• Garmon Defense Finds New Relevance As NLRB Stays Active

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    With a more muscular National Labor Relations Board at work, employers should recall that they have access to a powerful yet underutilized defense to state law employment and tort claims established under the U.S. Supreme Court decision in San Diego Building Trades Council v. Garmon, say Alex Meier and Cary Reid Burke at Seyfarth.

  • Eye On Compliance: Cross-State Noncompete Agreements

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    The Federal Trade Commission's recent proposal to limit the application of worker noncompete agreements is a timely reminder for prudent employers to reexamine their current policies and practices around such covenants — especially businesses with operational footprints spanning more than one state, says Jeremy Stephenson at Wilson Elser.

  • Conducting Employee Investigations That Hold Up In Court

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    A recent Maryland federal court decision, which held that Elite Protective Services failed to provide a worker under internal investigation with protections required by his collective bargaining agreement, highlights important steps employers should take to ensure the conclusions of internal reviews will withstand judicial scrutiny, say attorneys at Venable.

  • Memo Shows NLRB Intends To Protect Race Talk At Work

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    A newly released memo from the National Labor Relations Board advising that discussions of racism at work count as protected concerted activity should alert employers that worker retaliation claims may now face serious scrutiny not only from the U.S. Equal Employment Opportunity Commission, but also the NLRB, says Mark Fijman at Phelps Dunbar.

  • Cannabis Co. Considerations For Handling A Union Campaign

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    As employees in Connecticut and across the country increasingly unionize, cannabis employers must understand the meaning of neutrality and the provisions of labor peace agreements to steer clear of possible unfair labor charges, say attorneys at Shipman & Goodwin.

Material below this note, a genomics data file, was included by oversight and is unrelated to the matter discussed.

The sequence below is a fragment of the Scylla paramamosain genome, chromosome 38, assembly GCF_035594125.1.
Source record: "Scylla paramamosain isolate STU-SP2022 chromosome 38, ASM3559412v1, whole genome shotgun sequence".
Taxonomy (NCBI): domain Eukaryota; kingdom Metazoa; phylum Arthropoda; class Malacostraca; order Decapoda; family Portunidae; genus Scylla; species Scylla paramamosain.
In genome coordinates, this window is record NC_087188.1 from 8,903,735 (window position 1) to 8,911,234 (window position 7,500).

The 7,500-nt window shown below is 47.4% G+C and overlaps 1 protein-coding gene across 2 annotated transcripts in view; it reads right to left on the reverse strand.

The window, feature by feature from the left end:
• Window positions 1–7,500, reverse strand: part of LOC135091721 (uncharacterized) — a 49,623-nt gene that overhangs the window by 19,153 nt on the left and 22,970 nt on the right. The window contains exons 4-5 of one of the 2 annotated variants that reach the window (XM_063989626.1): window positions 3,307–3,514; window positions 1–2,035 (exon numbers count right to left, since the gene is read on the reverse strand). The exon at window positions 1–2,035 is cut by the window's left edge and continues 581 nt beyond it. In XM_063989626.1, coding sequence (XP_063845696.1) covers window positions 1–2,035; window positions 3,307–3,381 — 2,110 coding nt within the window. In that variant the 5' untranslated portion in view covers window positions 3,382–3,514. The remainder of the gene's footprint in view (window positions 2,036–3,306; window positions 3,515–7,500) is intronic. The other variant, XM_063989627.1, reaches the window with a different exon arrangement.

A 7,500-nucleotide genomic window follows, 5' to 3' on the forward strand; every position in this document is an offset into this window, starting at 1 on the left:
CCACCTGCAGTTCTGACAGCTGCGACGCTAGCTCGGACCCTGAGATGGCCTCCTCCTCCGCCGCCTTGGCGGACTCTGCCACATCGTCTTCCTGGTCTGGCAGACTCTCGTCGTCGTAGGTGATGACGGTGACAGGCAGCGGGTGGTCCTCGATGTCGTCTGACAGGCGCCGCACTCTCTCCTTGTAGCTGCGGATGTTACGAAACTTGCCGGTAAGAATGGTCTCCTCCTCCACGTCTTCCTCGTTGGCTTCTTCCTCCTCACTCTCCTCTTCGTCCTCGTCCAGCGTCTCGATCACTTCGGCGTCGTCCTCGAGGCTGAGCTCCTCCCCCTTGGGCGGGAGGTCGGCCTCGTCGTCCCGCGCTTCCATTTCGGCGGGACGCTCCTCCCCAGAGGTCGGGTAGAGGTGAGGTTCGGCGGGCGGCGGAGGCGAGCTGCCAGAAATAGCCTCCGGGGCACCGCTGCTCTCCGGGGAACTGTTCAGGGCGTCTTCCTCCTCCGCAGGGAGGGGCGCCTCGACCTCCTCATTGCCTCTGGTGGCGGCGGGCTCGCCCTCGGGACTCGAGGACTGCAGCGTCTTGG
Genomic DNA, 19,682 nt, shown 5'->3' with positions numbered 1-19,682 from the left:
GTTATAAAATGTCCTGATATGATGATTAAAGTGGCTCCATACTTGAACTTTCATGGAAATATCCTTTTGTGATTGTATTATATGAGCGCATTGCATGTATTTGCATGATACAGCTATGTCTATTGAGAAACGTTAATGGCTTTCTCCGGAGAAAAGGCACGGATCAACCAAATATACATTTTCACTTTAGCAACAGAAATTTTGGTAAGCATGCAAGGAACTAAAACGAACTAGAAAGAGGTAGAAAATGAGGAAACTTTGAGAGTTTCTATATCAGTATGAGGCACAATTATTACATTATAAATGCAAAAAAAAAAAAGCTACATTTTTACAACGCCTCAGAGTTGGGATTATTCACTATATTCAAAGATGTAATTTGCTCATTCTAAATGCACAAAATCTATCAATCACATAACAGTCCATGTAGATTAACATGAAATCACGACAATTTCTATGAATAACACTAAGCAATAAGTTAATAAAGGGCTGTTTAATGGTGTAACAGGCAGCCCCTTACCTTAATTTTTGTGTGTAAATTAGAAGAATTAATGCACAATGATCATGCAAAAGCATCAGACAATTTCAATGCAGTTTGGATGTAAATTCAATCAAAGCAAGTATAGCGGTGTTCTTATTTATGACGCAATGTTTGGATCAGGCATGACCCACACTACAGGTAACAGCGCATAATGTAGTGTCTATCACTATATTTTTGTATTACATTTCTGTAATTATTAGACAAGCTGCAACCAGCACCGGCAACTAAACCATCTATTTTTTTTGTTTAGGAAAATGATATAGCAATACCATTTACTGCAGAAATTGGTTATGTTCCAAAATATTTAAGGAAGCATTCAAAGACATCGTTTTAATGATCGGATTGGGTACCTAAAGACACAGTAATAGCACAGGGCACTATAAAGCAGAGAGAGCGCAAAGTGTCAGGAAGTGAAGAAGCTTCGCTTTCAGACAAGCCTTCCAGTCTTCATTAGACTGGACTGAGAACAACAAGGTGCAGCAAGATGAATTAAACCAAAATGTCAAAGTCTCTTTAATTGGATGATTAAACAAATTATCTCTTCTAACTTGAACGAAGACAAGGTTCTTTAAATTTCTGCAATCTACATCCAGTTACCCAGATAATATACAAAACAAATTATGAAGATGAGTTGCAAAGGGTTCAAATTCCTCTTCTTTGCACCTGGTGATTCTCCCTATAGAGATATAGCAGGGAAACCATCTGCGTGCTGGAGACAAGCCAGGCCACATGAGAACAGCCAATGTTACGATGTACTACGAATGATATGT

• Handling Severance Pact Language After NLRB Decision

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    Following the National Labor Relations Board’s recent ruling that severance agreements with broad confidentiality or nondisparagement provisions violate federal labor law, employers may want to consider whether such terms must be stripped from agreements altogether, or if there may be a middle-ground approach, says Daniel Pasternak at Squire Patton.

  • Eye On Compliance: Service Animal Accommodations

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    A Michigan federal court's recent ruling in Bennett v. Hurley Medical Center provides guidance on when employee service animals must be permitted in the workplace — a question otherwise lacking clarity under the Americans with Disabilities Act that has emerged as people return to the office post-pandemic, says Lauren Stadler at Wilson Elser.

  • Joint Employment Mediation Sessions Are Worth The Work

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    Despite the recent trend away from joint mediation in employment disputes, and the prevailing belief that putting both parties in the same room is only a recipe for lost ground, face-to-face sessions can be valuable tools for moving toward win-win resolutions when planned with certain considerations in mind, says Jonathan Andrews at Signature Resolution.

  • A Look At NLRB GC's Memos On Misleading Employees

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    The National Labor Relations Board's general counsel recently confirmed her plan to limit what she considers coercive and misleading statements by employers during union organizing drives, and provided some guidance for employers that, if recognized and followed, may keep a company out of legal trouble with the NLRB, says Rebecca Leaf at Miles & Stockbridge.

  • Water Cooler Talk: Termination Lessons From 'WeCrashed'

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    Tracey Diamond and Evan Gibbs at Troutman Pepper chat with Fulton Bank’s Allison Snyder about how the show “WeCrashed” highlights pitfalls companies should avoid when terminating workers, even when the employment is at will.

  • Labor Law Reform Is Needed For Unions To Succeed

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    Though support for unions is at an unprecedented high, declining union membership levels expose the massive disconnect between what Americans want from unionizing and what they are actually able to achieve, primarily due to the disastrous state of U.S. labor law, say Sharon Block and Benjamin Sachs at Harvard Law School.